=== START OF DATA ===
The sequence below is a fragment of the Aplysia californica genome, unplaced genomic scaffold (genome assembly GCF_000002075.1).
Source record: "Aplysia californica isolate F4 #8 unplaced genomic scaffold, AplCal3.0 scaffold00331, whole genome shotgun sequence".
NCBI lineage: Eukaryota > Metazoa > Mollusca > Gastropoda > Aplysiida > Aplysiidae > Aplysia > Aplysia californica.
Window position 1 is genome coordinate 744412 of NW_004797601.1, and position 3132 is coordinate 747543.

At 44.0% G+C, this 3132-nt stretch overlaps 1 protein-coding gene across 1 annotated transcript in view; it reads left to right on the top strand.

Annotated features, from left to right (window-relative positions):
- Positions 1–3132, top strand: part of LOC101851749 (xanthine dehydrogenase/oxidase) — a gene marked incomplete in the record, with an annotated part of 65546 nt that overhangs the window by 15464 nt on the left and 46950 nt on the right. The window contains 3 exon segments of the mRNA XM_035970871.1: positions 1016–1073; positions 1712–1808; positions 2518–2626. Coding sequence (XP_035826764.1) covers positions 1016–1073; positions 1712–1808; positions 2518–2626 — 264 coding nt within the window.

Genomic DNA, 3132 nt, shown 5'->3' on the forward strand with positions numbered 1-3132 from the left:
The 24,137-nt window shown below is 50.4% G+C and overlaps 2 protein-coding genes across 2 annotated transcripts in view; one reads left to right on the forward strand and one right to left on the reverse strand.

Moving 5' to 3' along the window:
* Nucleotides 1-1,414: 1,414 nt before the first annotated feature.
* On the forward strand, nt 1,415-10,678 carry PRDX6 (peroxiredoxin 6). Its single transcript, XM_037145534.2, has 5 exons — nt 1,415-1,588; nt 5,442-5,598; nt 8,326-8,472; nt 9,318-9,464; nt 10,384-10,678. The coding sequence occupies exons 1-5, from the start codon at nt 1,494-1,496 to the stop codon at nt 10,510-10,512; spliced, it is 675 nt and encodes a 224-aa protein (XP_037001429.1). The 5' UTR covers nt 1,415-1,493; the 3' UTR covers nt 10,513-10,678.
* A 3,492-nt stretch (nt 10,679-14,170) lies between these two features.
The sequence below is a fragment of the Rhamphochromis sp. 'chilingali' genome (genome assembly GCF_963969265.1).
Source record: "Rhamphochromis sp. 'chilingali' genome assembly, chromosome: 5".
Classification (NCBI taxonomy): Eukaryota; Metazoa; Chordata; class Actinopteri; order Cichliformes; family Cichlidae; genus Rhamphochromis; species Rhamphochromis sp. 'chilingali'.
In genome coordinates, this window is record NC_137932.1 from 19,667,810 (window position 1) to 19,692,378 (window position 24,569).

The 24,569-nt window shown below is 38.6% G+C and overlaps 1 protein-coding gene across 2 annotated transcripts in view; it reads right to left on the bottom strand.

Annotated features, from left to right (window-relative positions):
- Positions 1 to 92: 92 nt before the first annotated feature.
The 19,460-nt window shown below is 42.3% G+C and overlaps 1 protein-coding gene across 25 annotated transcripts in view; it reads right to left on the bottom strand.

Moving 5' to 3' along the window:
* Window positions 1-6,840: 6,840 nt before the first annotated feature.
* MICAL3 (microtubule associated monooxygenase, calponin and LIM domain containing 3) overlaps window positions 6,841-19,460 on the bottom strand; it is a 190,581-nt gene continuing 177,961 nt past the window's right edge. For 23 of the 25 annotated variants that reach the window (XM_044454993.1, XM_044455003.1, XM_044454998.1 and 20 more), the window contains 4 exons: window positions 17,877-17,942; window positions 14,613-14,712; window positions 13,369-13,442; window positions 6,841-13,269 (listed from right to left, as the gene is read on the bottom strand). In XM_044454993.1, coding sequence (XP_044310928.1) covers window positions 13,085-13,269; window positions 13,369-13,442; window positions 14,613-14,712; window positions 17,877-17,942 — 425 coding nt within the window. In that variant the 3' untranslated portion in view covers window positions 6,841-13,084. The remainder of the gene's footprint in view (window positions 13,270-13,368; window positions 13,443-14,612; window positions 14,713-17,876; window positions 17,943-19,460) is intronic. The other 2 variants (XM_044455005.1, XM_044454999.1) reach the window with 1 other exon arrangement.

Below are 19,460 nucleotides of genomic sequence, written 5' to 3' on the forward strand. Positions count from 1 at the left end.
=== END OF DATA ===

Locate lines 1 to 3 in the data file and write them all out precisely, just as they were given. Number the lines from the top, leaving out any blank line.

The sequence below is a fragment of the Aplysia californica genome, unplaced genomic scaffold (genome assembly GCF_000002075.1).
Source record: "Aplysia californica isolate F4 #8 unplaced genomic scaffold, AplCal3.0 scaffold00331, whole genome shotgun sequence".
NCBI lineage: Eukaryota > Metazoa > Mollusca > Gastropoda > Aplysiida > Aplysiidae > Aplysia > Aplysia californica.